Whatever happens, my dear brothers and sisters, rejoice in the Lord. I never get tired of telling you these things, and I do it to safeguard your faith.
2 Watch out for those dogs, those people who do evil, those mutilators who say you must be circumcised to be saved. 3 For we who worship by the Spirit of God are the ones who are truly circumcised. We rely on what Christ Jesus has done for us. We put no confidence in human effort, 4 though I could have confidence in my own effort if anyone could. Indeed, if others have reason for confidence in their own efforts, I have even more!
5 I was circumcised when I was eight days old. I am a pure-blooded citizen of Israel and a member of the tribe of Benjamin—a real Hebrew if there ever was one! I was a member of the Pharisees, who demand the strictest obedience to the Jewish law. 6 I was so zealous that I harshly persecuted the church. And as for righteousness, I obeyed the law without fault.
7 I once thought these things were valuable, but now I consider them worthless because of what Christ has done. 8 Yes, everything else is worthless when compared with the infinite value of knowing Christ Jesus my Lord. For his sake I have discarded everything else, counting it all as garbage, so that I could gain Christ 9 and become one with him. I no longer count on my own righteousness through obeying the law; rather, I become righteous through faith in Christ. For God’s way of making us right with himself depends on faith. 10 I want to know Christ and experience the mighty power that raised him from the dead. I want to suffer with him, sharing in his death, 11 so that one way or another I will experience the resurrection from the dead! – Philippians 3:1-11
Sadly, I’ve known some wannabes in my life. Sadder still, I’ve been a wannabe. Saddest of all, it was in the context of the church that I have experienced and expressed this character flaw. A wannabe is one who wants to be something he or she is not, who aspires to a level of acknowledged power and prestige. A wannabe is a sad person to be. He doesn’t realize he’s the best him he could be. She doesn’t realize that there is no one like her and that her uniqueness is a gift from God for her to give to others.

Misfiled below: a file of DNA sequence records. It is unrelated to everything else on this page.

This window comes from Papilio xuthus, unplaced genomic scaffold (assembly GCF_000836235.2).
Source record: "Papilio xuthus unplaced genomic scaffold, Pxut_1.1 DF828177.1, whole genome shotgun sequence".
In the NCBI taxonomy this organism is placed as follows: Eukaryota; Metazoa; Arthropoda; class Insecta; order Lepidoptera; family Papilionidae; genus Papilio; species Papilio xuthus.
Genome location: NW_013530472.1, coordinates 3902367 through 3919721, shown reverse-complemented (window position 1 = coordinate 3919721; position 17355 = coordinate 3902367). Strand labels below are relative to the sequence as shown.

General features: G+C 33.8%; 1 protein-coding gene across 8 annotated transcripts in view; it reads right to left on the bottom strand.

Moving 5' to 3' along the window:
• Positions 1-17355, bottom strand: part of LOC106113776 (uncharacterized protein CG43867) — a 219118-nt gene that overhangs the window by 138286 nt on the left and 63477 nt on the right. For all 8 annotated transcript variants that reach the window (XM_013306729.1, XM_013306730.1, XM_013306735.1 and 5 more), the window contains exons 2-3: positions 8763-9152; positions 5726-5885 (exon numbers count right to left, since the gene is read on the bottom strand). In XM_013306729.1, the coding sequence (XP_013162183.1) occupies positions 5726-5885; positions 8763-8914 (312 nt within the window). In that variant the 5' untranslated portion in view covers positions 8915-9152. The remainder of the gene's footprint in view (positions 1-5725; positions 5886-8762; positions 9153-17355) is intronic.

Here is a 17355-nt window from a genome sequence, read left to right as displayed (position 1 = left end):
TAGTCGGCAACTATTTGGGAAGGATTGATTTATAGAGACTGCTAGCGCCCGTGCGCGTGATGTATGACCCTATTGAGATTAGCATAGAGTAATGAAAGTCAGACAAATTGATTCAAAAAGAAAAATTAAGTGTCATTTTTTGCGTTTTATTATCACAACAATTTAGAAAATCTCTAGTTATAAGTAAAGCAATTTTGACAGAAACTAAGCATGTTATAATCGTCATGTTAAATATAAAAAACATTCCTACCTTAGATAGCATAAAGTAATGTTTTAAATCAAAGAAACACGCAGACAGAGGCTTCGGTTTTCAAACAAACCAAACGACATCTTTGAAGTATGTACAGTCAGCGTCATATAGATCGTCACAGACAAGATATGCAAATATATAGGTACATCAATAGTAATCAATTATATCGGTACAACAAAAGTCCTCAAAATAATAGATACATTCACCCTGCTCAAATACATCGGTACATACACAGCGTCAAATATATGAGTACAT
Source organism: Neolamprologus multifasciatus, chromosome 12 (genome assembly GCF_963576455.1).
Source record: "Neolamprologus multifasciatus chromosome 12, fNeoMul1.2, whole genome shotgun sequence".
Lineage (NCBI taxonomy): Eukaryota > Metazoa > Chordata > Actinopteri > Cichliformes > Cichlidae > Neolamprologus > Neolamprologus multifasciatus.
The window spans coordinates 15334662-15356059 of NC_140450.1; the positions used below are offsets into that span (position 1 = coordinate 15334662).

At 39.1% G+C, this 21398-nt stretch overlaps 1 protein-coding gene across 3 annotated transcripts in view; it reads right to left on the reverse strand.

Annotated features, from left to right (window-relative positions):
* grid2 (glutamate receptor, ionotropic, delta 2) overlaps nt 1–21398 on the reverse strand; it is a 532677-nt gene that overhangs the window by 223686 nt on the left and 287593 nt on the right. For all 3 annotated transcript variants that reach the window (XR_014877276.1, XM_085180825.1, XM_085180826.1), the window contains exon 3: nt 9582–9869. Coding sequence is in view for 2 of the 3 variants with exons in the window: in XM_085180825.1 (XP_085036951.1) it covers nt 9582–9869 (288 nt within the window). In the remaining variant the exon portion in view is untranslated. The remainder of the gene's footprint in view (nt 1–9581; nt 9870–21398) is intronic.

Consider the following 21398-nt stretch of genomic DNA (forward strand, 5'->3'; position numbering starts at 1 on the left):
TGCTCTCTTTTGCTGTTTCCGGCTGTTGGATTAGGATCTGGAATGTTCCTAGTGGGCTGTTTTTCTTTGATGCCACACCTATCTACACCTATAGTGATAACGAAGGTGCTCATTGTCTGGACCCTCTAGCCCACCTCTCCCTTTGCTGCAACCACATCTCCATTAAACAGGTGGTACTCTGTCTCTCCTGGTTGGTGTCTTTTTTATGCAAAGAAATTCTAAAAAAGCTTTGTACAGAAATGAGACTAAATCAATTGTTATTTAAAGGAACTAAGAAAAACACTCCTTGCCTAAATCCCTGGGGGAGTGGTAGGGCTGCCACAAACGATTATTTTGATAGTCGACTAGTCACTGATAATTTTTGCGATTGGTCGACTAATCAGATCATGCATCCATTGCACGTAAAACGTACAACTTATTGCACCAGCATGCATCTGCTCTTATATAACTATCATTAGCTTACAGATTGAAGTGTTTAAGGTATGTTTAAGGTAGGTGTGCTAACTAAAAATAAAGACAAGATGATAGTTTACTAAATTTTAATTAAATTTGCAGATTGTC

Wannabes want the glory without the guts. They want the privilege without paying the price. They aspire to the power without producing their bonafides. In fact most wannabes aspire to something that is either not real or not worthy. They are frustrated people – always wishing they were someone else.
Paul was definitely not a wannabe. He had paid the price for his status in the church. He had shown he had the guts to stick it out through some very difficult situations in order to serve the Lord Jesus. He had great influence and power because he had been through the crucible of suffering and trials.
People generally don’t listen to wannabes. But people listened to Paul. They recognized that he had important things to say. They realized that his experiences coupled with his calling made his message a must-hear message.
It doesn’t seem to me that Paul was bragging or trying to make himself something when he goes through the litany of his trials and credentials in this section of this letter. But he is definitely defending his right to speak into the Philippians’ world. His words were tested. His message was purified. His mission was undergirded with his identity and his experiences.
The most interesting story of wannabes is found in Acts 19:11-20. These pretenders got their comeuppance at the hands of a group of demons. Don’t be a wannabe. Be who you are. Your bonafides are found in Jesus’ sacrifice for you, your identity as a son or daughter of the King. There may come a time when you can point to a list of travails as Paul does here. But in the meantime, let it be enough that you are who you are, and as such uniquely shaped to serve God where you as as you are.